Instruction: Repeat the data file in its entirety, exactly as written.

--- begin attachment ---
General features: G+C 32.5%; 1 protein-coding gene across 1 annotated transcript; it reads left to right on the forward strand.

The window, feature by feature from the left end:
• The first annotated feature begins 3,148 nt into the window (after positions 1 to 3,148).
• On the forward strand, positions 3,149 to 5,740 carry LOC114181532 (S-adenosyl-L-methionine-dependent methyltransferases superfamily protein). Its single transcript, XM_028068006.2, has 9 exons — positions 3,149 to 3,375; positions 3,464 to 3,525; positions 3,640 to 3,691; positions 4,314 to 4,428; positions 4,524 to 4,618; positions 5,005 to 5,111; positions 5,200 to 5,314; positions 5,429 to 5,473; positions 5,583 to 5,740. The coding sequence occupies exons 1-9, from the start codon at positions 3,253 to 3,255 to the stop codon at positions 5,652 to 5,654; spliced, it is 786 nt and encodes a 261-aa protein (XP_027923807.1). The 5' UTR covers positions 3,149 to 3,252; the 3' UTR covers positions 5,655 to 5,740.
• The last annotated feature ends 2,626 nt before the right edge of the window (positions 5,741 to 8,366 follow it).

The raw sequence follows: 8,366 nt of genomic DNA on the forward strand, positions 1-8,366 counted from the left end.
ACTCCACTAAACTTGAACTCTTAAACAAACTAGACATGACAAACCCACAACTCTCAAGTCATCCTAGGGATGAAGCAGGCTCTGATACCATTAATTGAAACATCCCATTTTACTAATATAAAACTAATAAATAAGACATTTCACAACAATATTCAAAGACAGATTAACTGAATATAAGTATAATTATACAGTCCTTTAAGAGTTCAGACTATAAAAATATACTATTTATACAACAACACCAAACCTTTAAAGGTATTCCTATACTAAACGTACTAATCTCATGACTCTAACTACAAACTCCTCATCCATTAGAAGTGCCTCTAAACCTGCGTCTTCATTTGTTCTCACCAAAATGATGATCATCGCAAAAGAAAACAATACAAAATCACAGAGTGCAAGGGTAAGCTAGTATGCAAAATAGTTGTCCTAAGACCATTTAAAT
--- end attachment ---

General features: G+C 32.5%; 1 protein-coding gene across 1 annotated transcript; it reads left to right on the forward strand.

The window, feature by feature from the left end:
• The first annotated feature begins 3,148 nt into the window (after positions 1 to 3,148).
• On the forward strand, positions 3,149 to 5,740 carry LOC114181532 (S-adenosyl-L-methionine-dependent methyltransferases superfamily protein). Its single transcript, XM_028068006.2, has 9 exons — positions 3,149 to 3,375; positions 3,464 to 3,525; positions 3,640 to 3,691; positions 4,314 to 4,428; positions 4,524 to 4,618; positions 5,005 to 5,111; positions 5,200 to 5,314; positions 5,429 to 5,473; positions 5,583 to 5,740. The coding sequence occupies exons 1-9, from the start codon at positions 3,253 to 3,255 to the stop codon at positions 5,652 to 5,654; spliced, it is 786 nt and encodes a 261-aa protein (XP_027923807.1). The 5' UTR covers positions 3,149 to 3,252; the 3' UTR covers positions 5,655 to 5,740.
• The last annotated feature ends 2,626 nt before the right edge of the window (positions 5,741 to 8,366 follow it).

The raw sequence follows: 8,366 nt of genomic DNA on the forward strand, positions 1-8,366 counted from the left end.
ACTCCACTAAACTTGAACTCTTAAACAAACTAGACATGACAAACCCACAACTCTCAAGTCATCCTAGGGATGAAGCAGGCTCTGATACCATTAATTGAAACATCCCATTTTACTAATATAAAACTAATAAATAAGACATTTCACAACAATATTCAAAGACAGATTAACTGAATATAAGTATAATTATACAGTCCTTTAAGAGTTCAGACTATAAAAATATACTATTTATACAACAACACCAAACCTTTAAAGGTATTCCTATACTAAACGTACTAATCTCATGACTCTAACTACAAACTCCTCATCCATTAGAAGTGCCTCTAAACCTGCGTCTTCATTTGTTCTCACCAAAATGATGATCATCGCAAAAGAAAACAATACAAAATCACAGAGTGCAAGGGTAAGCTAGTATGCAAAATAGTTGTCCTAAGACCATTTAAAT